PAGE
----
• Potential benefits: preventing access by kids and discouraging a black market.  Taxes should be divided between education, prevention and enforcement.
  • Please share any additional details about your position on cannabis issues and feel free to elaborate on your approach.
    • I was cosponsor of the most recent bill attempting to legalize.  That pretty much says it all.

*Jane Kitchel, Danville, Democratic


Chittenden/Grand Isle County:

*Tim Ashe, Burlington, Democratic
*Phil Baruth, Burlington, Democratic
Nick Cook, Jericho, Democratic
Dawn Ellis, Burlington, Democratic
John Gifford, Milton, Republican
Faisal Gill, Winooski, Democratic
Debbie Ingram, Williston, Democratic

  • Do you presently have a firm position on cannabis legislation in Vermont
    • I do not have a firm position and am open to learning more. I see the wisdom of the concept of legalizing mood-altering substances so they can be regulated, rather than prohibited and then involving law enforcement and essentially a black market. However, I do have various concerns over the effect that legalizing marijuana would have, and my primary concern is for our young people. See below for elaboration on this.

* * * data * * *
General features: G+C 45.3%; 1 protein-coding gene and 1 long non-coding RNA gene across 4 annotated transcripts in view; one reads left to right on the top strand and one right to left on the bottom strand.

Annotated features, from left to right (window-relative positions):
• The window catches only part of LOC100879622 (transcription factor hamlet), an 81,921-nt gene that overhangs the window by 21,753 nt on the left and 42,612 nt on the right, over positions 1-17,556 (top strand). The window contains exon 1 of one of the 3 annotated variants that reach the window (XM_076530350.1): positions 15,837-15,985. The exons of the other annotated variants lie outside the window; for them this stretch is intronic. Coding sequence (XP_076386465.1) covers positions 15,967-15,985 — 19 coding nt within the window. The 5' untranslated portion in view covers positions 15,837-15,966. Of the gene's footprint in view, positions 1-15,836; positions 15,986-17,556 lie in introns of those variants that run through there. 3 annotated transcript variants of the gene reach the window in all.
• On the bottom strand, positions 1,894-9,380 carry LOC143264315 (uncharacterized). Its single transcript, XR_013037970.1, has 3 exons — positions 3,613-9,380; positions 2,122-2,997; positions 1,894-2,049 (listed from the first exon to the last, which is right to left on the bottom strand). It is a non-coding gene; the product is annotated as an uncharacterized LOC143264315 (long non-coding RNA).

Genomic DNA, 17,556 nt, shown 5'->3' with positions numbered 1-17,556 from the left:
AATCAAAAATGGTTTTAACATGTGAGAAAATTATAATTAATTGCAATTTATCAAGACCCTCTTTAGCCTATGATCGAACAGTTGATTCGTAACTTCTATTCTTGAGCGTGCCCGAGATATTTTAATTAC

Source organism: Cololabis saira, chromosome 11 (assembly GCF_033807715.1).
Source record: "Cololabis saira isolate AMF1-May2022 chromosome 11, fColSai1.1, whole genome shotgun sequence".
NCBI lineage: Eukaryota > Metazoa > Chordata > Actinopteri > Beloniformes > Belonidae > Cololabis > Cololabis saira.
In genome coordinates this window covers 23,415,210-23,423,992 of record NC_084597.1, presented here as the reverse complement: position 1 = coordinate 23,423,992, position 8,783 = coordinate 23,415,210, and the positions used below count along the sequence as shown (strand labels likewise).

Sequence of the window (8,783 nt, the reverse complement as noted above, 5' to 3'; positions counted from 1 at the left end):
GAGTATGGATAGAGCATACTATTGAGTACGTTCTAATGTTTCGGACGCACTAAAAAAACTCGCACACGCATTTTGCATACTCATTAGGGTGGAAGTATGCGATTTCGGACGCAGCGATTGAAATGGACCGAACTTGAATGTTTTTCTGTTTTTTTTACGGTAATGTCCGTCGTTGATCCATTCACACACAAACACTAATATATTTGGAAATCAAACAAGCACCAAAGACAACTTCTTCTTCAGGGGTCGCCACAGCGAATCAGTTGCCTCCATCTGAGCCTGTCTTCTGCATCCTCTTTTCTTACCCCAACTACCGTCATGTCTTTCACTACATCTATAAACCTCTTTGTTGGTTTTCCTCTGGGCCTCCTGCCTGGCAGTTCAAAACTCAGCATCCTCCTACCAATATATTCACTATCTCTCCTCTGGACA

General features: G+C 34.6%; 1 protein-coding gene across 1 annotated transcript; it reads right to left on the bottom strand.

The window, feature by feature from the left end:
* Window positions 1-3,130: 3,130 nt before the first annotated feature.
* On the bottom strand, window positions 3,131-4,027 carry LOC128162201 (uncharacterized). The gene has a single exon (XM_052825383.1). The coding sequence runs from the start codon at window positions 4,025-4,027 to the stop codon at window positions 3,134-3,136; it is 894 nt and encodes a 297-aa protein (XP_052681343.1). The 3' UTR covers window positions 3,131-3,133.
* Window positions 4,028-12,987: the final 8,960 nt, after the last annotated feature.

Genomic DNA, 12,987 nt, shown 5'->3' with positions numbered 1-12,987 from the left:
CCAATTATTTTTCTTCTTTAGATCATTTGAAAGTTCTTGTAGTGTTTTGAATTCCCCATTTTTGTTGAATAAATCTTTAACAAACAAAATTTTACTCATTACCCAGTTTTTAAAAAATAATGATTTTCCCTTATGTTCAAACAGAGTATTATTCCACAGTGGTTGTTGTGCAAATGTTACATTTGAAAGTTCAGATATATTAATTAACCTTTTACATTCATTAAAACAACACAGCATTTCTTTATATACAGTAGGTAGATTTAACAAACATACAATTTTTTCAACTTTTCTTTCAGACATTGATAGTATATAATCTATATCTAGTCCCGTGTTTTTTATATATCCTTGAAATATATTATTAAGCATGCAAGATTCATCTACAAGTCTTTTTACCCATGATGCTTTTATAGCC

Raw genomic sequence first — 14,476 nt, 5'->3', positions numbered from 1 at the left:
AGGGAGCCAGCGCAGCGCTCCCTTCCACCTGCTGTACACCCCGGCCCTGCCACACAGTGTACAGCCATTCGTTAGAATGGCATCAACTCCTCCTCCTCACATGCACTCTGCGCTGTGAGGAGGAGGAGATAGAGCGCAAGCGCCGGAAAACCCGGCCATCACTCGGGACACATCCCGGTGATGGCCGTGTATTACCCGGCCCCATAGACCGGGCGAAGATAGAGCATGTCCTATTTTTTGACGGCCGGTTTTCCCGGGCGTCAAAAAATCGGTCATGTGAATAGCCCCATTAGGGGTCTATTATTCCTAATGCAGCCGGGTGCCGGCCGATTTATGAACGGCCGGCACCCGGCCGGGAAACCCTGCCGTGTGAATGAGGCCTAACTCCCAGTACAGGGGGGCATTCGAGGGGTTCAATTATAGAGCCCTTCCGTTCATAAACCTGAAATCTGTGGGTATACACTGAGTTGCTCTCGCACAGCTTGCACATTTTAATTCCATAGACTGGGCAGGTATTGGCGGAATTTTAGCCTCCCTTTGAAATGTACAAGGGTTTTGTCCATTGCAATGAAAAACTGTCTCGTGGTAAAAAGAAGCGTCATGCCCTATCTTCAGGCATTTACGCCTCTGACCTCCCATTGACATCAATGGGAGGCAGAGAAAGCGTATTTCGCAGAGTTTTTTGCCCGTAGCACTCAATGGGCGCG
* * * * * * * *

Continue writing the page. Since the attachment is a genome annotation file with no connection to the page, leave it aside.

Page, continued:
• Do you support Vermonters right to grow their own cannabis at home, or do you think cannabis should be sold only in a regulated environment, such as a dispensary or retail outlet?
    • I do think if marijuana is legalized then we should certainly allow people to grow their own at home rather than force them to support a commercial industry that would cost them more.
  • What are your greatest concerns with reforming Vermont cannabis law?
    • My greatest concerns about young people are: Would legalization encourage young people who would not otherwise try a substance that is illegal to try it, to the detriment of their health and their energy levels? Would legalization create yet another situation in which low-income young people feel they have to keep up with their peers and spend money that could be better spent on other things? Would legal marijuana encourage young people to try other drugs that are stronger and more damaging?